You may have noticed more employees huddled in hushed conversations. That’s because economic fears are prompting more employees to gossip and even eavesdrop to find out what’s happening next at their workplaces.
More than half of HR professionals (54%) report that gossip and rumors have increased at their workplaces since the recession began, according to a Society for Human Resource (SHRM) study. And 23% say they’ve had to address more frequent “eavesdropping incidents.”
Plus, technology allows employees to e-mail, text, IM, tweet or spread their company gossip and fears to dozens of co-workers instantly.
Morale isn’t the only victim. A survey by the communication firm Equisys says employees spend an average of 65 hours per year gossiping at work.
The solution? The times call for stepped-up communication, says Steve Williams, director of research for SHRM. His suggestions:
1. Open the door. That means if you have information to share, plan to do it as soon as possible. Hold a brown-bag lunch meeting or “state of the company” conference call to bring everyone together so the information reaches everyone at once.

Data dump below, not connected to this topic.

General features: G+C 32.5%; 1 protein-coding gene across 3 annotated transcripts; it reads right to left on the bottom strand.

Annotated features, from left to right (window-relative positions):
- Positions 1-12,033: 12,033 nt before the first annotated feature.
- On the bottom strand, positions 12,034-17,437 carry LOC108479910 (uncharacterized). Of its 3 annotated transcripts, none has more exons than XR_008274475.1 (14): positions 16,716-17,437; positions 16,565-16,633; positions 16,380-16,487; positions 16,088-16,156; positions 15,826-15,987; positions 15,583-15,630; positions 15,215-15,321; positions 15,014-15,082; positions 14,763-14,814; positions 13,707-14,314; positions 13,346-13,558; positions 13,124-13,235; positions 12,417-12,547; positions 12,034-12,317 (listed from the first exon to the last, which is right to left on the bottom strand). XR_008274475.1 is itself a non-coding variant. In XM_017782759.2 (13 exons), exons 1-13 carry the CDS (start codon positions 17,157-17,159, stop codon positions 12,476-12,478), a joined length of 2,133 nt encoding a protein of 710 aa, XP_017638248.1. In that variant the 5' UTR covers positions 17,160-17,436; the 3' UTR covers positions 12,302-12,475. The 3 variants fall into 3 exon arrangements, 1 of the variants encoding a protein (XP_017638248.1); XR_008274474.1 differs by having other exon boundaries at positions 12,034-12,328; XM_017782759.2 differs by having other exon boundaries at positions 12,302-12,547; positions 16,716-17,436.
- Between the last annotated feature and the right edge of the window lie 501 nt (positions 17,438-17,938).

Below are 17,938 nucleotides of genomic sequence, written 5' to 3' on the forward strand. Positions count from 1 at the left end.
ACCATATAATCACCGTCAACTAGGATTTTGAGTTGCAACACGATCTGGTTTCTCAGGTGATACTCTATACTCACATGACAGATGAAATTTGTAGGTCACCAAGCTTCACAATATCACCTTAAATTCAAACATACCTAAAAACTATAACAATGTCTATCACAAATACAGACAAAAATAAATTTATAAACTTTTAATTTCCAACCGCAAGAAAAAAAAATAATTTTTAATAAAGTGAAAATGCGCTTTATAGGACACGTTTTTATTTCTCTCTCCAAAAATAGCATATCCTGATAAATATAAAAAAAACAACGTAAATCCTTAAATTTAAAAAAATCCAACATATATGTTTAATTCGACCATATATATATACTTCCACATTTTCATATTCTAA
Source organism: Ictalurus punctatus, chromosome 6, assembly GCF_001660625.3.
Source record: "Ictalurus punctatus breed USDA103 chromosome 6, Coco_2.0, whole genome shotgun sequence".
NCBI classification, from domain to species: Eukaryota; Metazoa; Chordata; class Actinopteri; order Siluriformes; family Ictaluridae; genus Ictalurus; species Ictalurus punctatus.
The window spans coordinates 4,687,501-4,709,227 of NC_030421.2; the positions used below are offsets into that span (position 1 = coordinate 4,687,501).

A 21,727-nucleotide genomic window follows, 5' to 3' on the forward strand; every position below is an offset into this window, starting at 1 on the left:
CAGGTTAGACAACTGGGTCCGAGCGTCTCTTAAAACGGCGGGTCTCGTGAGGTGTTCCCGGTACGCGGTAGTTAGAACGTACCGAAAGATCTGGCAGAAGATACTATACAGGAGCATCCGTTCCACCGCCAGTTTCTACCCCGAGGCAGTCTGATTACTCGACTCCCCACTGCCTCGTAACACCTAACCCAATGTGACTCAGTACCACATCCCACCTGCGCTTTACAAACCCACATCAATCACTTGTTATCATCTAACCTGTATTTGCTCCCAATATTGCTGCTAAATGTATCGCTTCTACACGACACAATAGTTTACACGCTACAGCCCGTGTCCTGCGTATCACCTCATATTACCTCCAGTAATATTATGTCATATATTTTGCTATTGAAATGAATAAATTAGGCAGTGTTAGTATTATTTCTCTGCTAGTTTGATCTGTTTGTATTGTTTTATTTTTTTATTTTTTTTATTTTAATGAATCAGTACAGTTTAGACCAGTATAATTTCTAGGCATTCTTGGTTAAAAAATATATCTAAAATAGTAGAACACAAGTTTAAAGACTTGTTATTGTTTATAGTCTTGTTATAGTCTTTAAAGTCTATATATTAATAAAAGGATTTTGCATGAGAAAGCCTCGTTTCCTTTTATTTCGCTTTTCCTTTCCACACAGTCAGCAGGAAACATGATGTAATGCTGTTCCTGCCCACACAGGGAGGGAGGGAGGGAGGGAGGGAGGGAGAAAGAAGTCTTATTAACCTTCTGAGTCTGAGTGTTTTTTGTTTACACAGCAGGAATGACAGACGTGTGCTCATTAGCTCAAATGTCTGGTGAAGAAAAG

The more transparent you are, the less likely employees will need to gossip or resort to other means to get the scoop.
2. Stop the leaks. If possible, keep sensitive discussions away from e-mail or written communications. Leaks of information can be cancerous to an organization.
3. Give ’em nothing to talk about. When private meetings must be held, go off-site if you can. That stops people from lingering outside conference rooms. Caveat: Too many off-site meetings will send the gossip mill into overdrive.
- How to Fire an Employee the Legal Way: 6 Termination Guidelines
- 10 Secrets to an Effective Performance Review
- 14 Tips on Business Etiquette
- What should we do? We've been lax about breaks
- Make sure your e-communication policy covers social networks
- Social media and HR: Managing the legal risks, updating your policies
- Ridiculous resumes, inane interviews liven up the hiring process